The water is getting cloudier and cloudier as I move into the bay. Also the bottom is gravel with mucky algae on the rocks. It just looks a bit nasty here. In my head is the presumption that there are a lot of people living around the bay, but it might not be anything simple like that. Could just be the natural way of things here.

Cloudy water is bothering me, so I roll over and swim otter-like on my back, watching the view above the surface. I often do this for a moment of contrast, and to counterpose as a yoga instructor would say (bend my back the other way). I have some powerful flippers and it's easy to kick for some speed and watch the swirling water behind me. Especially nice when the water isn't inviting.

As I get out a harbor seal is watching me carefully. I didn't see it underwater, it was too far away for that in this murky water. This is the closest I've been approached by a marine mammal, except maybe the sea lion that cruised by when I was getting in near the Country Club. Another canid came up to me when I reached the shore, wagging it's tail.

Wednesday, March 11, 2009

Day 20: Point Monroe

Point Monroe on maps, the Sand Spit to locals. It's the northeast corner of Bainbridge Island and it forms a shallow lagoon. The lagoon warms up in the sun, and today was no exception, it was probably a nice 50F compared to the 45F of the open water.

image: beloved Fay Bainbridge logs. Kids climb and float on these for HOURS

The high point of today was riding the flooding tide into the lagoon. As I got closer I started getting pushed towards the lagoon entrance until finally the water was like a rushing river. No way to swim against this tide. It was a strong flood, and the current was probably more than 5 mph at the maximum flood.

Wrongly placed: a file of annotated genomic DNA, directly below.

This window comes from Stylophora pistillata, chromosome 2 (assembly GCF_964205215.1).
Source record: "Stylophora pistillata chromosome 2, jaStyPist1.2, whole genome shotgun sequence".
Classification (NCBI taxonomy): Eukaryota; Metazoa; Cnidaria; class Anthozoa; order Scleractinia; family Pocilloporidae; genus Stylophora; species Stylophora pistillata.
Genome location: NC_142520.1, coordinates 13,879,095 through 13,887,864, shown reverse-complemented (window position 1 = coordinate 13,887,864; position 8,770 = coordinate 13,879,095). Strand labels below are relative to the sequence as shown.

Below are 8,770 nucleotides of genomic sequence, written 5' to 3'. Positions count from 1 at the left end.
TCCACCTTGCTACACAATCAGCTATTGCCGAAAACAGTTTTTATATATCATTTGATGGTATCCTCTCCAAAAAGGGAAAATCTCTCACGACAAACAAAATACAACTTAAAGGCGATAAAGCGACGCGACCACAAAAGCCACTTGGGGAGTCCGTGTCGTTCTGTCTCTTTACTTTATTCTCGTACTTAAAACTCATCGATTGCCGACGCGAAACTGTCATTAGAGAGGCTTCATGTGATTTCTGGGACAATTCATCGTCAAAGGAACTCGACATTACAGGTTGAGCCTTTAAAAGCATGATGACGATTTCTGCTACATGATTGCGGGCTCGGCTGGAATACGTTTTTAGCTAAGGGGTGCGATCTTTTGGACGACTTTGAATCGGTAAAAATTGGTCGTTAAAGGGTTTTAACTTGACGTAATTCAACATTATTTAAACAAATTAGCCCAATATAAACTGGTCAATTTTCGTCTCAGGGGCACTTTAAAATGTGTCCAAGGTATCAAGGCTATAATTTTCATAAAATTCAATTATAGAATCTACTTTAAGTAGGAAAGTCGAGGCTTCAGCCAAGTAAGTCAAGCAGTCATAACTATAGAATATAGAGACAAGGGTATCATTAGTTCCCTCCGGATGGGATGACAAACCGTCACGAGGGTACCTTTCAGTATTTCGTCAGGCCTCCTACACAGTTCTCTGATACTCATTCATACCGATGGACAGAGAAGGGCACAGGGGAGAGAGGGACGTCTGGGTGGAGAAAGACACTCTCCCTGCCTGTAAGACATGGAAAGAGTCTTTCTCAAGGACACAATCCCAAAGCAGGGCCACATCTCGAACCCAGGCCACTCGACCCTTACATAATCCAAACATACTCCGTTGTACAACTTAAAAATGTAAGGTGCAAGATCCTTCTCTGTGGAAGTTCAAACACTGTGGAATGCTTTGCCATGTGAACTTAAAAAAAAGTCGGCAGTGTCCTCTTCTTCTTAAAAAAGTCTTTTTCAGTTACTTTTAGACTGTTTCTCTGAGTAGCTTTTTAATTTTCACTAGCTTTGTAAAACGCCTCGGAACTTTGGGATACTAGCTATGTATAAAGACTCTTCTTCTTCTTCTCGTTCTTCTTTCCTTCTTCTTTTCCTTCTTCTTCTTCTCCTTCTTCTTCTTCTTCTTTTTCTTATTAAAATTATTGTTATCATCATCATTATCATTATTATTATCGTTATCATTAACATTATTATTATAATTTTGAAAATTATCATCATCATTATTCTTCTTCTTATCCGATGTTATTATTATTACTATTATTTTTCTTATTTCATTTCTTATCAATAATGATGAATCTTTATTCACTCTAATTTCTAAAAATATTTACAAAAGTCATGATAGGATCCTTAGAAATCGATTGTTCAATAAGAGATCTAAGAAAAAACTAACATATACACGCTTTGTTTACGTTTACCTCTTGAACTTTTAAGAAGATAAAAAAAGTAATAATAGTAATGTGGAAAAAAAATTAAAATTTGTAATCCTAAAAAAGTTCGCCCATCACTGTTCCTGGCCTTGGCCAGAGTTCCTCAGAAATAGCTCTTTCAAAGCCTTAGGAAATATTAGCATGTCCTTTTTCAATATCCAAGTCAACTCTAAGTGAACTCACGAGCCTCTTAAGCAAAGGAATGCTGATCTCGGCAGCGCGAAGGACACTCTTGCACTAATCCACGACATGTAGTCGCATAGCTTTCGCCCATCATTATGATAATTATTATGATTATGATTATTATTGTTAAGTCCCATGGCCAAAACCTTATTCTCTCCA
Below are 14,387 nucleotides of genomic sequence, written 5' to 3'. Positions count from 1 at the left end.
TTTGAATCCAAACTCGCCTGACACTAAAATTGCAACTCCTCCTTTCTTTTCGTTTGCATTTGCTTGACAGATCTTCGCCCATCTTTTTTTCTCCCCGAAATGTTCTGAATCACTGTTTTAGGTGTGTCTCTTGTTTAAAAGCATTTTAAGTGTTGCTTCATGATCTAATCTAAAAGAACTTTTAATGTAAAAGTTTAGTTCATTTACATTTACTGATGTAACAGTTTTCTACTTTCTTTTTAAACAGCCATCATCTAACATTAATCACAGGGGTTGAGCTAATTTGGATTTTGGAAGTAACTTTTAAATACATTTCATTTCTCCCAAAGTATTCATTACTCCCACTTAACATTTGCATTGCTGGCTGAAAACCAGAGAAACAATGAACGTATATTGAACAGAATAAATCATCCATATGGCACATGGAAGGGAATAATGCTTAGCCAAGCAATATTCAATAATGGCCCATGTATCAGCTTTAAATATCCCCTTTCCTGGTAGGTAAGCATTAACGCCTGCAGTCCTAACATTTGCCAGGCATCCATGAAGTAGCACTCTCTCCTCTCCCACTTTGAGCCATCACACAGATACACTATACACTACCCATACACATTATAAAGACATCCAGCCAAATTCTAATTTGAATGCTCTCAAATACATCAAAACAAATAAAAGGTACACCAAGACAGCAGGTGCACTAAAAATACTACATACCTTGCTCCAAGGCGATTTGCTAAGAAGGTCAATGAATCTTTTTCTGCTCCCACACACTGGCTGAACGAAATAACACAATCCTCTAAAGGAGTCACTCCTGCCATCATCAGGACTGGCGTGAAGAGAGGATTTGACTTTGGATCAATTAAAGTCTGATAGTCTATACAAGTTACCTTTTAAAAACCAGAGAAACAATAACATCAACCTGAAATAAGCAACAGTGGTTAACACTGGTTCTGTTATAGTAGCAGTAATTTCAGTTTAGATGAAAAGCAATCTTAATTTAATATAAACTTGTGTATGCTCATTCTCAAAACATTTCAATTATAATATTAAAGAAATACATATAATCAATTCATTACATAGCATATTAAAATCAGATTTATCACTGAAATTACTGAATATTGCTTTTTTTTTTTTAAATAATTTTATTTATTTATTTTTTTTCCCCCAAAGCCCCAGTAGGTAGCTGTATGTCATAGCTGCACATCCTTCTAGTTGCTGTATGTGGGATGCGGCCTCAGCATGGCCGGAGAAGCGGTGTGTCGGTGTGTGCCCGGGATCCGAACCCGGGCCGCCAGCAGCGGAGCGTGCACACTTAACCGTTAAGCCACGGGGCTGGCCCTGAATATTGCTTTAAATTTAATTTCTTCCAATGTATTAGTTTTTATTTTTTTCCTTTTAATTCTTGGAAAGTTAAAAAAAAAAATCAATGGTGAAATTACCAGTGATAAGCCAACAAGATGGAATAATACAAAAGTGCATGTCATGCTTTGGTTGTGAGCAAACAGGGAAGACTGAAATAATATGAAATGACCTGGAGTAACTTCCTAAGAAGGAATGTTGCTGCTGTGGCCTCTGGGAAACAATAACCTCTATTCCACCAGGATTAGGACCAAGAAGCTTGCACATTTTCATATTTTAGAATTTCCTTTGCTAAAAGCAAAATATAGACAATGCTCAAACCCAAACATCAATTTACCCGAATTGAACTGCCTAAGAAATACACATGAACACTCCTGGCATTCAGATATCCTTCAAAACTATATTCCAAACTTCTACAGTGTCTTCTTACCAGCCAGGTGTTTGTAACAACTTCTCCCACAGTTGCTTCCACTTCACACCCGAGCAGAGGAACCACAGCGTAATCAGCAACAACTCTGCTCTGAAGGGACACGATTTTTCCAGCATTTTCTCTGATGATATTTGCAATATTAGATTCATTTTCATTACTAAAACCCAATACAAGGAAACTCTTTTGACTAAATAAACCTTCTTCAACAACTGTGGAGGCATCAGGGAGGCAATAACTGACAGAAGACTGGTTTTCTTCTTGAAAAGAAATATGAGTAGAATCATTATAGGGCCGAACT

Endless eelgrass flats again today, and a fortune of sand dollars in the lagoon. Also a surprising number of golf balls, probably 100 or so spread over the area around the sandspit.

air temp: 40F
water temp: 45F
March 10, noon, mostly sunny
wind 0-5mph from the NE
low tide, rising
visibility 0-25 feet
today's distance: 1.47 mile
total so far: 22.36 miles

today's notables:
moon snails
huge sand flats with lots of eelgrass
ghost shrimp and mud shrimp
golf balls(!)

I get in the water at Fay Bainbridge State Park, where the geoduck boats are dredging again (still). The water is murky, but I soon clear out into bright, sunny, and clear water. Ahhh!!! This looks almost tropical, but the icy fingers stabbing me all over are a very clear reminder that this ain't the tropics.

I swim across more of the beautiful Fay Bainbridge eelgrass flats, this time I head out a bit deeper since it's so clear, out to around 15 feet. There are crabs creeping, moon snails sailing, and sparkling light all around.

I cross over a few golf balls, what's this? I haven't seen a single one yet in my traverse of Bainbridge's shore. Eventually I'll pass perhaps 100 or more during the course of a mile, mostly in clusters. Is this some sort of local tradition? Golf practice hitting off the sand? Odd.

Pulling around the corner and heading west, I get a glimpse of the point that guards Agate Passage. A couple of miles ahead is the narrow passage between Bainbridge and the Kitsap Peninsula, where the currents rip on a moving tide. Also where boats whiz by close to shore in large numbers. My next big challenge.